Judge okays suit against Clippers arena land sale for not considering affordable housing first

I haven’t paid much attention to the citizen lawsuit against the proposed new Los Angeles Clippers in Inglewood since it was filed last summer and Mayor James Butts abruptly ended a city council meeting and ran away when someone tried to serve him lawsuit papers, but now it might be worth perking up our ears: A Los Angeles County judge has ruled that the lawsuit can proceed, accepting the argument of plaintiffs that a state law may have required the city to first try to find an affordable housing developer for the arena land:

“Today’s ruling is a step forward for our neighbors in Inglewood who are simply asking the city of Inglewood to follow California’s affordable housing laws,” says D’artagnan Scorza of Uplift Inglewood. “It simply does not make any sense to prioritize an NBA arena over the needs of Inglewood residents. Public land should be used for the public good.”

Some background: The California Surplus Land Act of 2005 requires local governments that want to sell public land to first offer it up to either low- and moderate-income housing developers or to local parks departments, then engage in “good faith” negotiations to try to get a fair price before moving on to other buyers. Uplift Inglewood is a coalition of “residents, businesses, faith groups, and community organizations all working together to ensure the vision of Inglewood’s future includes and benefits everyone.” Inglewood is a city with lots of poor people and little affordable housing and no rent controls. Clippers owner Steve Ballmer is a multibillionaire who doesn’t like his team’s current arena because he doesn’t own it.

As for the legal details, we’ll all find out more when the suit goes to trial in September. Ballmer’s going to have to content himself for a while with his team being called “pesky” for scaring the Golden State Warriors slightly in the playoffs.


8 comments on “Judge okays suit against Clippers arena land sale for not considering affordable housing first

  1. The FAA has already ruled that any type of housing, affordable or not, can’t be constructed/developed in territory that lands within the LAX flight zone. That is part of the reason why Ballmer has chosen this section.

    http://clippersarenainglewood.com/faq/

    • Need some more info here, because that claim makes absolutely zero sense. There is already housing that’s going to be constructed at the Inglewood stadium site, which is literally across the street from the Clippers’ proposed site.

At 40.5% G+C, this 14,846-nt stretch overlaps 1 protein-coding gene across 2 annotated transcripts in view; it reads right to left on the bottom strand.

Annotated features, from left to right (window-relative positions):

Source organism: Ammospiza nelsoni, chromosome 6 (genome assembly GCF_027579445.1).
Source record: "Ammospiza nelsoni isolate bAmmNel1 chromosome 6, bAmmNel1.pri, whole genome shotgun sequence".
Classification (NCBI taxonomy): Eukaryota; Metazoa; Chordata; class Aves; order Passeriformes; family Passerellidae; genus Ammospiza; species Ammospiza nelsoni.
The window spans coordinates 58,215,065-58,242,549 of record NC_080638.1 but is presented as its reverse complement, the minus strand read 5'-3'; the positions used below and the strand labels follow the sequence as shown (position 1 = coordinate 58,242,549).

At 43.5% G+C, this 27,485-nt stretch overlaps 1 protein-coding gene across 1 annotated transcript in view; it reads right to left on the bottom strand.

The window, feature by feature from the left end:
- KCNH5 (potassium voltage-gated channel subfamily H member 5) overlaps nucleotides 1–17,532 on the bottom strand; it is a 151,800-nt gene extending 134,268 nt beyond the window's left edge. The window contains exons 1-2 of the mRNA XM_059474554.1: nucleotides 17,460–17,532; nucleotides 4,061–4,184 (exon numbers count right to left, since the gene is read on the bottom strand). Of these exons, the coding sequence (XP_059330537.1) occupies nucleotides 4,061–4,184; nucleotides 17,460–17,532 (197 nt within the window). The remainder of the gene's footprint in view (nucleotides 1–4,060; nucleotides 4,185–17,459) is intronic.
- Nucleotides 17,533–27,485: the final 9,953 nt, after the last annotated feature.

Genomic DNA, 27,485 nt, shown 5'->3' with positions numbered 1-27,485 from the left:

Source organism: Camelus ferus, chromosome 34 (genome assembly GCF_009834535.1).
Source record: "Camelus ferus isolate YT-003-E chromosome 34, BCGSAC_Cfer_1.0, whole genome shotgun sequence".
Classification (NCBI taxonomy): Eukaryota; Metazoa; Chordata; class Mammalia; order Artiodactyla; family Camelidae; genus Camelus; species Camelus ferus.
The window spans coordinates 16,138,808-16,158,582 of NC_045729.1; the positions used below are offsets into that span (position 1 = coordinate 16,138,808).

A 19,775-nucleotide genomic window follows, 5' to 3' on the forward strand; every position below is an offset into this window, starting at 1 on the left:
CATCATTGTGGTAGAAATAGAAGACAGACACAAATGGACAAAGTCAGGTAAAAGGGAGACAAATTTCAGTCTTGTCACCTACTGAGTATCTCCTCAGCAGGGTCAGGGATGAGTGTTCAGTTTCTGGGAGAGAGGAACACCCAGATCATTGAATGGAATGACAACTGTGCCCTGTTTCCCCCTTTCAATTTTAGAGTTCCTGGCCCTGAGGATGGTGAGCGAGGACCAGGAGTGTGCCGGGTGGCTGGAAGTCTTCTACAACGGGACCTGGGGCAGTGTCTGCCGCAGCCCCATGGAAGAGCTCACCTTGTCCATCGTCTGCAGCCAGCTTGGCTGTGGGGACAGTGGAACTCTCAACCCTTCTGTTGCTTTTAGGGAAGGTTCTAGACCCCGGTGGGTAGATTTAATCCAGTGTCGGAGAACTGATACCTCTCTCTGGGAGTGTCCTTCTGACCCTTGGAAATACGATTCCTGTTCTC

2. Neil, do you a link to the actual article? Everything you linked is either old articles or definitions. No recent articles.

  3. “then engage in “good faith” negotiations to try to get a fair price before moving on to other buyers”
    _________________

    Has this law come into play on any stadium development yet? Given what land prices are in California if the land was being sold on the open market it’d be extremely difficult for any low income housing developer or public parks group to afford the land. But if the plan was to hand the land over to the team owner at a huge reduction this law could really get in the way. I’d guess the net effect would be the city would have to sell the land to the team at market value but then they’d be free to make up for that with extra giveaways on taxes, more money towards stadium construction, etc. I’m not sure really how the courts could control those after-the-sale items like that since they’d in theory be separate acts even if it really was part of the whole larger project.

    • I’m now wondering how it will impact the proposed Oakland Coliseum development. That would be housing, in part, but I believe it’s all market rate.

      • There’s no chance the Oakland Coliseum site gets redeveloped without a significant affordable housing component. Just none.

        • So as long as there’s some affordable housing, that’s enough to meet the CSLA conditions? That’s not what the law appears to say — it indicates that local governments have to specifically offer land up to affordable housing developers before using it for anything else — but if that is what it means, you’d think Ballmer would just announce he’s putting up a one-person affordable shed in the arena garage and make the lawsuit go away.